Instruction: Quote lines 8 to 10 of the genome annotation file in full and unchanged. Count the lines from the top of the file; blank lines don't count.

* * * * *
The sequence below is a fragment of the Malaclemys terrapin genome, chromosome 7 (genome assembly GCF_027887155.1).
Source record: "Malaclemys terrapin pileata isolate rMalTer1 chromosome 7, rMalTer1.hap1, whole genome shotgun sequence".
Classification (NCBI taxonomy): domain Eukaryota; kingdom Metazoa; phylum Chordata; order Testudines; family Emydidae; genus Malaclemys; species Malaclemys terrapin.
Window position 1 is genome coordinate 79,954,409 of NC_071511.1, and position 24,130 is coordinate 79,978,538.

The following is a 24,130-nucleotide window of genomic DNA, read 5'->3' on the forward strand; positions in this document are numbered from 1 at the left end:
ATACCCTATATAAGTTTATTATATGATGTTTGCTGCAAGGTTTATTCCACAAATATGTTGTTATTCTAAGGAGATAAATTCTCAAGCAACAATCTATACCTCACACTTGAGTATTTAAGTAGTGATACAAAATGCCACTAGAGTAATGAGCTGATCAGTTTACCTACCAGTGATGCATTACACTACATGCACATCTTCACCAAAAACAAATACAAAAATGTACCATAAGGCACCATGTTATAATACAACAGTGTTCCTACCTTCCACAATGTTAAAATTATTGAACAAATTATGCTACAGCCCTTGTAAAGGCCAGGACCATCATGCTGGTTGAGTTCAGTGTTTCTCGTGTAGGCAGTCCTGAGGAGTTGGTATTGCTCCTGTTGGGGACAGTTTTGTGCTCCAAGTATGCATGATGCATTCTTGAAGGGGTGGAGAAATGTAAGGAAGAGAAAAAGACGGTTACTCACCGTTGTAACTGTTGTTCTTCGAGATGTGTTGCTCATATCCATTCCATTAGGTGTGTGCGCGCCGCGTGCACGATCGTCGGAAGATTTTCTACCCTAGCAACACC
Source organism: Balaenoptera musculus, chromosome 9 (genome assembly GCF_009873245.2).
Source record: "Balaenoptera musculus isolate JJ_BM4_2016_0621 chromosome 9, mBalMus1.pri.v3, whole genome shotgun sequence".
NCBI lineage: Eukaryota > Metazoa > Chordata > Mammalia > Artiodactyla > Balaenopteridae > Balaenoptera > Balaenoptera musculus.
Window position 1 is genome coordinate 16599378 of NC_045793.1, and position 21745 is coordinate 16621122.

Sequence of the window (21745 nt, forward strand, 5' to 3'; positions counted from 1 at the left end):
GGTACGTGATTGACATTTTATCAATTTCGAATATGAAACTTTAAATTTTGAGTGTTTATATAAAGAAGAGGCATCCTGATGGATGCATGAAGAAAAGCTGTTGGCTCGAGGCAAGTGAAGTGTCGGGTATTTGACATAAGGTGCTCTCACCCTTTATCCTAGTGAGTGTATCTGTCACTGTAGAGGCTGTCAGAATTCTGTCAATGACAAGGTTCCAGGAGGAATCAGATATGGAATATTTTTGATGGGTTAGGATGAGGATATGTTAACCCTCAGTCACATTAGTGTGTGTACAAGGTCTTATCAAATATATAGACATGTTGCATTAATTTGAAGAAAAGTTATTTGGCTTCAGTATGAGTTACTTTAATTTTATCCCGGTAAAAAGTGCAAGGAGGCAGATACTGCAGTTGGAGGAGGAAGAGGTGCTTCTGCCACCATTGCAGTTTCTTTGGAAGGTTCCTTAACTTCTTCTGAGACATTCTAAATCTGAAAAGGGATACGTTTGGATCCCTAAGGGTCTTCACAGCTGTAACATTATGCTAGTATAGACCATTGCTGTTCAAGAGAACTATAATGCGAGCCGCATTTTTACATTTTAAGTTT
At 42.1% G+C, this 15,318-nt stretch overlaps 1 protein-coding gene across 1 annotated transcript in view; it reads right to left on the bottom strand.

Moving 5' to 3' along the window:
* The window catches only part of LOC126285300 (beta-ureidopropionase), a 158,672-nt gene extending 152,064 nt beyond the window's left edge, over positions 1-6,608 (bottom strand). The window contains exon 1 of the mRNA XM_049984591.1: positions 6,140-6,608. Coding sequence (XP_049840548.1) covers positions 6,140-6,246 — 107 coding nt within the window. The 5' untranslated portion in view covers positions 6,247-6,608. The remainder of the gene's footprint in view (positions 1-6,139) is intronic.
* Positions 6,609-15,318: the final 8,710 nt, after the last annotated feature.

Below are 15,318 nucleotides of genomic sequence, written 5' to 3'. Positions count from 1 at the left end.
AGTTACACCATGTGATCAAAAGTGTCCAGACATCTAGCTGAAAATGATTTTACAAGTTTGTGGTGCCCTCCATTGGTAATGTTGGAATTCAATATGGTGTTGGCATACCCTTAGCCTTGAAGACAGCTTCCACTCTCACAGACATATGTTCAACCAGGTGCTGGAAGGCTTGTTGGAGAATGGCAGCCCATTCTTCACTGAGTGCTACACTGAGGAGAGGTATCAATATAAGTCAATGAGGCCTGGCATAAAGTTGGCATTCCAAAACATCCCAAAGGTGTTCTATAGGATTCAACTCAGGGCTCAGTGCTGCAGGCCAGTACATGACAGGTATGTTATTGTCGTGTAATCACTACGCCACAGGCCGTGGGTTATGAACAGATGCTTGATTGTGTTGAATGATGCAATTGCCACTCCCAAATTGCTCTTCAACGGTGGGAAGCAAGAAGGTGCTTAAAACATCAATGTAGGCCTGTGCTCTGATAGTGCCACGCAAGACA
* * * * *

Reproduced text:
Source record: "Balaenoptera musculus isolate JJ_BM4_2016_0621 chromosome 9, mBalMus1.pri.v3, whole genome shotgun sequence".
NCBI lineage: Eukaryota > Metazoa > Chordata > Mammalia > Artiodactyla > Balaenopteridae > Balaenoptera > Balaenoptera musculus.
Window position 1 is genome coordinate 16599378 of NC_045793.1, and position 21745 is coordinate 16621122.